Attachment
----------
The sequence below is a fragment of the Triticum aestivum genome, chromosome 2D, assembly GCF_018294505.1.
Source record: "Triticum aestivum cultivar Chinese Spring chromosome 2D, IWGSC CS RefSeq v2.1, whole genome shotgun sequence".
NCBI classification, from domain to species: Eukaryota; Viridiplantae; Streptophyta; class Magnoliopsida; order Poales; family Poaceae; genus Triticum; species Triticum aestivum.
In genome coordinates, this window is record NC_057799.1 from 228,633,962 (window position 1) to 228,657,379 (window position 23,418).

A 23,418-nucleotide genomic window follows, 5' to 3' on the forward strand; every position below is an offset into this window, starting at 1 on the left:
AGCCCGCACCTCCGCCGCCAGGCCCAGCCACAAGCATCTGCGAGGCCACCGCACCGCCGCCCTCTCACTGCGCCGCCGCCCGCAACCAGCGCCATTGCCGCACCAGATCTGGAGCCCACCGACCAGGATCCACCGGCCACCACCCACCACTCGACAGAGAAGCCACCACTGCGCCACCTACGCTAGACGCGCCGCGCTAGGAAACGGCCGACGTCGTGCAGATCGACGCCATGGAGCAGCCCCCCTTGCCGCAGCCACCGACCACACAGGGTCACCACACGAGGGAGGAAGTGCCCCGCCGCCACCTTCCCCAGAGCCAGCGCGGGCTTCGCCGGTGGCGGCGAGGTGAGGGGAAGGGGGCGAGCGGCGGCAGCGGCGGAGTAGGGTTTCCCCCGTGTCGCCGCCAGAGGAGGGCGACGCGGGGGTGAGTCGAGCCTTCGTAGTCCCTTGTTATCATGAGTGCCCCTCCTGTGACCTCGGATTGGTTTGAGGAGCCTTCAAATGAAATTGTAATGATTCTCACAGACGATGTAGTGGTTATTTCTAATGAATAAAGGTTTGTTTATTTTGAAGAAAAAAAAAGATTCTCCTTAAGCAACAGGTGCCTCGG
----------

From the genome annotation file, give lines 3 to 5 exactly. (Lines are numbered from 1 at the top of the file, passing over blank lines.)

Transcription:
NCBI classification, from domain to species: Eukaryota; Viridiplantae; Streptophyta; class Magnoliopsida; order Poales; family Poaceae; genus Triticum; species Triticum aestivum.
In genome coordinates, this window is record NC_057799.1 from 228,633,962 (window position 1) to 228,657,379 (window position 23,418).

A 23,418-nucleotide genomic window follows, 5' to 3' on the forward strand; every position below is an offset into this window, starting at 1 on the left: